Origins of the Cajun Jitterbug

by Wayne Bridges

I started to dance to Cajun music when I was 16. I first saw the Cajun

jitterbug back then. It was actually being called by the younger people a
Cajun two-step. The style of dance was coming out of clubs in and around
Lafayette and copied by dancers going to the college clubs in New Orleans.

We were dancing the now Cajun jitterbug at clubs that no longer exists.
Places like Jay's in Cakton, Boo Boo's in Breaux Bridge and the Bon Ton in
Lafayette. All of these places pre date Mulates by several years. A little
more trivia, Bon Ton was a black club that had a dance on Wednesday nights
and was called white night. It was the only night you would dare venture to
Bon Ton. A band that was made up many members of the now Beausoleil called
Red Beans & Rice review was the regular "white night band".

When Bands like Clifton Chenier, Rockin Dopsie Sr, Coteau, and Zachary
Richard were playing thats where you would find the college crowd dancing
Cajun jitterbug. When we would venture out to a barn dance in the country you
would find the older crowd, which was our parents at the time, doing a
regular two-step.

In New Orleans there became a regular one night a week dance at Maple Leaf
Bar. A local New Orleans band headed up by Bruce Daigrepont started to be
popular. It was not long after that, that a lady named Peggy Odum started the
first Cajun dance lessons and was teaching them at Delgado College next to
City Park. Peggy also started "Peggy's Cajun Dance Troupe" which I was a
member of. We would be hired to attend Convention parties where they would
hire Beausoleil or Bruce to play for their functions. We would put on demos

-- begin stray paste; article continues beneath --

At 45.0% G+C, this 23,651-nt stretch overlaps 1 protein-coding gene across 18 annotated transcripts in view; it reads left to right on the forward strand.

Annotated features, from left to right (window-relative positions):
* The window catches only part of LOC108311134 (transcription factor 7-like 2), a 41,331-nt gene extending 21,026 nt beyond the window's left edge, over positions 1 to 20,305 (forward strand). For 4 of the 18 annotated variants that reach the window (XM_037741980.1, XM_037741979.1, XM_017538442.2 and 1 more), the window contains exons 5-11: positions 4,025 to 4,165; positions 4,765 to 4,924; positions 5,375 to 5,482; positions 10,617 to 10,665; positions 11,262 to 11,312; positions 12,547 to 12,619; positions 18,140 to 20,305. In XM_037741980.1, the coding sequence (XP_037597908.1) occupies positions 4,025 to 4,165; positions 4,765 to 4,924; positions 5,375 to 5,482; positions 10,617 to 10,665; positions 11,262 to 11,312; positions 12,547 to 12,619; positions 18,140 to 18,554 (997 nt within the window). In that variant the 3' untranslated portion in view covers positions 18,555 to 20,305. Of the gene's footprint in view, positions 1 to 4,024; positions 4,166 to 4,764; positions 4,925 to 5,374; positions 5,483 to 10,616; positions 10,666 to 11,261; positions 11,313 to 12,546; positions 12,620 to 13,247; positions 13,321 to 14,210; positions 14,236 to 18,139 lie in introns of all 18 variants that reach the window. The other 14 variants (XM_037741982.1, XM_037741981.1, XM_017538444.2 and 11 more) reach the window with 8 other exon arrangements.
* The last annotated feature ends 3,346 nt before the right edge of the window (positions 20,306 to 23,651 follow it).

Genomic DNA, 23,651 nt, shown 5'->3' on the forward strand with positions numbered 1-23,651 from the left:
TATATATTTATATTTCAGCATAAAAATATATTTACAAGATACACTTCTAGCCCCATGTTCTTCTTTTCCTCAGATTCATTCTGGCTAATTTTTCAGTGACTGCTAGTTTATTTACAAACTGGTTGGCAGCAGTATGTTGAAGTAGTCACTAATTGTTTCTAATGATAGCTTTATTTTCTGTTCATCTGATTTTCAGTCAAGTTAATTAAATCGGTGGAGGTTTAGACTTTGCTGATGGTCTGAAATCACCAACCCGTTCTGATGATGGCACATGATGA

and then pull people out of the audience to dance and get the party started.

We were only dancing Cajun jitterbug and Cajun waltz's back then. No one was
doing a Zydeco step, and only the "old guys" were doing a Cajun two-step.

So my feeling on this is if the CFMA excepts the evolving style of Cajun
music over the last 30 years as still being "traditional" then they should
except the evolving style of dance that came along because of the change of

Well that my 2 cents for what ever its worth,

[Editors Note: The letter is in response to the below article]

In one controversial decision, CFMA banned the use of the popular Cajun jitterbug by its dance performer members on the grounds that it is not traditional. CFMA is correct in that the Cajun jitterbug is a relative newcomer to Cajun culture. It was invented within the last thirty years by non-Cajun folkdancers from New Orleans who regularly drove to Mulate's Restaurant in Breaux Bridge near Lafayette to dine and dance to Cajun music. The dance caught on among Cajuns as well as non-Cajuns, and now it is called the Cajun jitterbug. CFMA's position on this is vulnerable to criticism since, if one examines the history of Cajun dance, it becomes apparent that dance forms have been regularly, if not frequently, transformed, added, and dropped and that any attempt to define a "traditional" Cajun dance form requires a dubious assertion of preeminence for a particular time period. As recently as the late nineteenth century, Cajuns danced quadrilles, minuets, waltzes, polkas, and mazurkas. Of these, only the waltz survived into contemporary use. The Cajun two-step was added later, probably imported from Texas during the Texas swing era in the early twentiet